This email comes to you everyone at AAUW, as a THANK YOU NOTE! My name is Justine Rukeba Mbabazi from Rwanda. I am your 2003-2004 International scholarship recipients at Washington College of Law. I am currently stationed in Afghanistan as a senior legal and gender advisor with USAID in Afghanistan; I have handled projects ranging from; Transitional Justice, Legal Aid project that benefited more that 2000 women; becoming Legal advisor to the ministry of finance in charge of Appeals and litigations. Immediately after I graduated from American University Washington College of Law (WCL), I returned to Rwanda again; to work as Country Director for American Bar Association by which, I was engaged in reviewing children’s rights laws, Trained women countrywide on inheritance laws and worked extensively on Mediation laws. My biggest achievement on that assignment was to draft the first legislation to combat Gender Based Violence (GBV-LAW) in the country, which was adopted by the parliament and senator mid this year. I also worked with Women Parliamentarians, Supreme Court and Ministry of Justice (all these positions are spearheaded by women. I think you may be aware that Rwanda is the first country in the world with 56.25% women in the parliament and indeed this has helped the country recover faster from the aftermath of 1994 genocide; and it has indeed helped in peace and reconciliation process. Above all, I am among founder members of Rwandan Association University Women (RAUW) and, and I serve as a scholarship convener…I also serve at IFUWE board; representing Africa as a convener of girl child education.

    Nonetheless, I do believe that AAUW is always interested in knowing what your scholarship is and has achieved around the world. Please check my name in Google and see what I have done in last couple years. You can also visit my organization http://www.nextgenerationconnect.org.

    Once again, without your scholarship, I could not have managed to go this far. I often come to DC quite a lot and I would love to stop by the main office and share my experience particularly that of Rwanda, Sudan and Afghanistan. Thank you for your good work and please include my email justinembabazi@yaho.com back to your listserv. Let me know if you received this email.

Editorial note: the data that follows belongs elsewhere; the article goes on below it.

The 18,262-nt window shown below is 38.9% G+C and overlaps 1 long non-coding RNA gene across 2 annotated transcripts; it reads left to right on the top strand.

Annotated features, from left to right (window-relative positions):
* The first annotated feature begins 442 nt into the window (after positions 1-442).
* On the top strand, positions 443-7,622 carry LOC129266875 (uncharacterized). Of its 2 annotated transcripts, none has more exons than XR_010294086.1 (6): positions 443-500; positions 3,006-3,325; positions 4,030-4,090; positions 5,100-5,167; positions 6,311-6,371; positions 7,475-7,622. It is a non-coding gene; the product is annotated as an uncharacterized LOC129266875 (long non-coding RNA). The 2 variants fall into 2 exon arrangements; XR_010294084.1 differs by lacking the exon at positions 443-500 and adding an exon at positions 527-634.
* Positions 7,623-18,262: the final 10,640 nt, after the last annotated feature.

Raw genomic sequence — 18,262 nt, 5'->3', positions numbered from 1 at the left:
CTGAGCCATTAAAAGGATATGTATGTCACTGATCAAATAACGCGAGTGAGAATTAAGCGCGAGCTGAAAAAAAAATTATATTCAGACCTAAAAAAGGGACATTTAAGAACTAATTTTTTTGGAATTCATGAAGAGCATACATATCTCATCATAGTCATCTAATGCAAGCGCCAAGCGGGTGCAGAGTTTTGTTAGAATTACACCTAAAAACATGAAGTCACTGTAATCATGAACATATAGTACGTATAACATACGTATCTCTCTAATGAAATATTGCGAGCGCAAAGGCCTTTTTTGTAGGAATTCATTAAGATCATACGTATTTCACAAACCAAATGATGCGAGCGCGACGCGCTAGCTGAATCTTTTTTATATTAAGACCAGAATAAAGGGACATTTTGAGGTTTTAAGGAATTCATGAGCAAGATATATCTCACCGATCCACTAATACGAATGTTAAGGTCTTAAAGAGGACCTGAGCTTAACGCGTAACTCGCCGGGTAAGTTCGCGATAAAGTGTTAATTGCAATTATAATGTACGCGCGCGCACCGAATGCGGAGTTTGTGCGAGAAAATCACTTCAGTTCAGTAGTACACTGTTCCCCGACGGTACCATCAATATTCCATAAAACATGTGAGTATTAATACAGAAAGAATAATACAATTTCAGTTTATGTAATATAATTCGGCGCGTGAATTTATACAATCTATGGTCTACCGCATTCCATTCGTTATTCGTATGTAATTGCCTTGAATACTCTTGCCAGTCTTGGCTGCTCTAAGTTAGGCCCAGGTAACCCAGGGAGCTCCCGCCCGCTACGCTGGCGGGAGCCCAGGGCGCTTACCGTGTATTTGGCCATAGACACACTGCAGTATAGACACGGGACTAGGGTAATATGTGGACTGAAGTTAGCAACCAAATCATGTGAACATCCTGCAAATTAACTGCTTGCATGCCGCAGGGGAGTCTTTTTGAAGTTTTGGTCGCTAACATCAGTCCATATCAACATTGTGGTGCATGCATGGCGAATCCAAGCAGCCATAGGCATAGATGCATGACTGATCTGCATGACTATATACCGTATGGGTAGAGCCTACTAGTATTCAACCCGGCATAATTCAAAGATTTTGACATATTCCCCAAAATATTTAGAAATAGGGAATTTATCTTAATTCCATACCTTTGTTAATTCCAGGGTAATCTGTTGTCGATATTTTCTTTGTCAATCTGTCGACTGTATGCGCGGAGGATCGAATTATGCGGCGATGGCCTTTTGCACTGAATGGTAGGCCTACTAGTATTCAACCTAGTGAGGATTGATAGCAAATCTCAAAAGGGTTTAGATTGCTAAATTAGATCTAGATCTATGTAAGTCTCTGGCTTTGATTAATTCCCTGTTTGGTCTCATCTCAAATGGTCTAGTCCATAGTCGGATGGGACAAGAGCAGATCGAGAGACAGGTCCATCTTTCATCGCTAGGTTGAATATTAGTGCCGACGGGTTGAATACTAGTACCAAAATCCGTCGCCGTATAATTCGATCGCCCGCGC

Yours truly,
    Justine Mbabazi –Rwanda
    2003-2004 scholarship recipients

  4. Stella Ajabji says:

    Hello,

    I am a 2008/2009 fellow and I am reading a Master in Sustainable Development with major in Development Economics in the World Learning SIT Graduate Institute, Vermont. I intend to use my internship to develope a microfinance scheme for women in rural and enclave communities of Cameroon.

    I am very impressed with your career path and I hope to get up to your stardard one day.

    I am interested in international development economics and I really want to do a PhD in development economics after my graduate degree. That is after working for about 2 years.

    I am proud of you and you are inspirational as an African Woman.

    Regards,
    Stella Ajabji
    ajabjong2003@yahoo.com

    Check me at google..Ajabji Stella

  5. Ryan says:

    Fantastic quote at the end! I absolutely agree.. we all owe it to ourselves to give it our best shot!!

    Thanks for the article!

    Ryan

  6. michael says:

    One of the better women scholarship programs is the AAUW scholarship. If you are a single mother you can apply for all the programs at once saving much of your time filling out multiple applications for each and every mother scholarship program. The AAUW is one heck of an organization for women to be a part of because they really to help by offering advice that is usable by many and not just a few. They can help moms who are single look for scholarships for
    mothers
    and provide guidance if you don’t qualify for them such as grants and so forth (which I took full advantage of).